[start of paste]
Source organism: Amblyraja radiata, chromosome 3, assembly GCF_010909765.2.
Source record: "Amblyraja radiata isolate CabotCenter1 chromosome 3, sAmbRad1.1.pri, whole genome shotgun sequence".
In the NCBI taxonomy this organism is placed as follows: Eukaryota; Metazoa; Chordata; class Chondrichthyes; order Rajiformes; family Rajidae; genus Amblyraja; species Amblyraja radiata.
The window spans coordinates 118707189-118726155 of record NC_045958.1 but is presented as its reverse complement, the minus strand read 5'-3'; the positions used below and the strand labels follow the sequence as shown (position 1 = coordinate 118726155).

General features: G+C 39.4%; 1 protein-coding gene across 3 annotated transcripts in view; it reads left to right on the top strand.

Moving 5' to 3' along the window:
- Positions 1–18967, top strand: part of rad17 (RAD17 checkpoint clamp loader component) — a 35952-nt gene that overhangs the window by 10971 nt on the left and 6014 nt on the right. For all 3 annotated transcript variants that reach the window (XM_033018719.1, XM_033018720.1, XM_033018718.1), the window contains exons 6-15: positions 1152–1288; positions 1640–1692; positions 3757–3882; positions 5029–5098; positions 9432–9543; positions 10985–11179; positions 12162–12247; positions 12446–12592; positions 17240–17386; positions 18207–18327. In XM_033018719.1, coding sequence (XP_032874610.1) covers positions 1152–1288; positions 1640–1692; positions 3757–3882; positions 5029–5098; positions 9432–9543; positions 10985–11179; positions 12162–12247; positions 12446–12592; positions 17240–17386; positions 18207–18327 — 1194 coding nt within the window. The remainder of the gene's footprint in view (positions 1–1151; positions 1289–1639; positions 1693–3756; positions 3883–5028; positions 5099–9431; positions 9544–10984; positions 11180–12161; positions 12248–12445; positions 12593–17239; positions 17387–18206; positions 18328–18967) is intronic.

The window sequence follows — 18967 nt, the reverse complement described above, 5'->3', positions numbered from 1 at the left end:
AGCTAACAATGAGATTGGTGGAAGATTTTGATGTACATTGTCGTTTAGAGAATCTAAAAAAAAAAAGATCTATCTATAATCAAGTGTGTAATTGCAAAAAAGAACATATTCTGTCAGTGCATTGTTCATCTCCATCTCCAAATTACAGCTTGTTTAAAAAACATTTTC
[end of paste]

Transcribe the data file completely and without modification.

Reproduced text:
Source organism: Amblyraja radiata, chromosome 3, assembly GCF_010909765.2.
Source record: "Amblyraja radiata isolate CabotCenter1 chromosome 3, sAmbRad1.1.pri, whole genome shotgun sequence".
In the NCBI taxonomy this organism is placed as follows: Eukaryota; Metazoa; Chordata; class Chondrichthyes; order Rajiformes; family Rajidae; genus Amblyraja; species Amblyraja radiata.
The window spans coordinates 118707189-118726155 of record NC_045958.1 but is presented as its reverse complement, the minus strand read 5'-3'; the positions used below and the strand labels follow the sequence as shown (position 1 = coordinate 118726155).

General features: G+C 39.4%; 1 protein-coding gene across 3 annotated transcripts in view; it reads left to right on the top strand.

Moving 5' to 3' along the window:
- Positions 1–18967, top strand: part of rad17 (RAD17 checkpoint clamp loader component) — a 35952-nt gene that overhangs the window by 10971 nt on the left and 6014 nt on the right. For all 3 annotated transcript variants that reach the window (XM_033018719.1, XM_033018720.1, XM_033018718.1), the window contains exons 6-15: positions 1152–1288; positions 1640–1692; positions 3757–3882; positions 5029–5098; positions 9432–9543; positions 10985–11179; positions 12162–12247; positions 12446–12592; positions 17240–17386; positions 18207–18327. In XM_033018719.1, coding sequence (XP_032874610.1) covers positions 1152–1288; positions 1640–1692; positions 3757–3882; positions 5029–5098; positions 9432–9543; positions 10985–11179; positions 12162–12247; positions 12446–12592; positions 17240–17386; positions 18207–18327 — 1194 coding nt within the window. The remainder of the gene's footprint in view (positions 1–1151; positions 1289–1639; positions 1693–3756; positions 3883–5028; positions 5099–9431; positions 9544–10984; positions 11180–12161; positions 12248–12445; positions 12593–17239; positions 17387–18206; positions 18328–18967) is intronic.

The window sequence follows — 18967 nt, the reverse complement described above, 5'->3', positions numbered from 1 at the left end:
AGCTAACAATGAGATTGGTGGAAGATTTTGATGTACATTGTCGTTTAGAGAATCTAAAAAAAAAAAGATCTATCTATAATCAAGTGTGTAATTGCAAAAAAGAACATATTCTGTCAGTGCATTGTTCATCTCCATCTCCAAATTACAGCTTGTTTAAAAAACATTTTC